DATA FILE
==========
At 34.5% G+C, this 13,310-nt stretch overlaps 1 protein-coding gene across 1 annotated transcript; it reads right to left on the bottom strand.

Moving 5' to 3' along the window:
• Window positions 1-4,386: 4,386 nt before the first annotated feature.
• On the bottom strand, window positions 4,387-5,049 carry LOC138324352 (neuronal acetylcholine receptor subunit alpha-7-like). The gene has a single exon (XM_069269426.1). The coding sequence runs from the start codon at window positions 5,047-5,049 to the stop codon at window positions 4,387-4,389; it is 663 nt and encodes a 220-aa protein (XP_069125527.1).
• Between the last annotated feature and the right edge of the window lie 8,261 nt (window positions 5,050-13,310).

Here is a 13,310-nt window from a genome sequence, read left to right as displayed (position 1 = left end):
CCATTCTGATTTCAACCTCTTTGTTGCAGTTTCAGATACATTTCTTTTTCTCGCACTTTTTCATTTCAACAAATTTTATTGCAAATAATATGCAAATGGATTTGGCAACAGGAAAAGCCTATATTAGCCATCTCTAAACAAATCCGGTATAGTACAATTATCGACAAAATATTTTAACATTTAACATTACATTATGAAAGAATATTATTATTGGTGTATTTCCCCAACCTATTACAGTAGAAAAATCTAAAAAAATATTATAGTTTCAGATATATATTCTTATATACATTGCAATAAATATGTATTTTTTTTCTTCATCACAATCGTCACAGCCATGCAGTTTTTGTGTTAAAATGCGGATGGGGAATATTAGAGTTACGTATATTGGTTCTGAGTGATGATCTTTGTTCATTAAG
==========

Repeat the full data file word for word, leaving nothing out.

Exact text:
At 34.5% G+C, this 13,310-nt stretch overlaps 1 protein-coding gene across 1 annotated transcript; it reads right to left on the bottom strand.

Moving 5' to 3' along the window:
• Window positions 1-4,386: 4,386 nt before the first annotated feature.
• On the bottom strand, window positions 4,387-5,049 carry LOC138324352 (neuronal acetylcholine receptor subunit alpha-7-like). The gene has a single exon (XM_069269426.1). The coding sequence runs from the start codon at window positions 5,047-5,049 to the stop codon at window positions 4,387-4,389; it is 663 nt and encodes a 220-aa protein (XP_069125527.1).
• Between the last annotated feature and the right edge of the window lie 8,261 nt (window positions 5,050-13,310).

Here is a 13,310-nt window from a genome sequence, read left to right as displayed (position 1 = left end):
CCATTCTGATTTCAACCTCTTTGTTGCAGTTTCAGATACATTTCTTTTTCTCGCACTTTTTCATTTCAACAAATTTTATTGCAAATAATATGCAAATGGATTTGGCAACAGGAAAAGCCTATATTAGCCATCTCTAAACAAATCCGGTATAGTACAATTATCGACAAAATATTTTAACATTTAACATTACATTATGAAAGAATATTATTATTGGTGTATTTCCCCAACCTATTACAGTAGAAAAATCTAAAAAAATATTATAGTTTCAGATATATATTCTTATATACATTGCAATAAATATGTATTTTTTTTCTTCATCACAATCGTCACAGCCATGCAGTTTTTGTGTTAAAATGCGGATGGGGAATATTAGAGTTACGTATATTGGTTCTGAGTGATGATCTTTGTTCATTAAG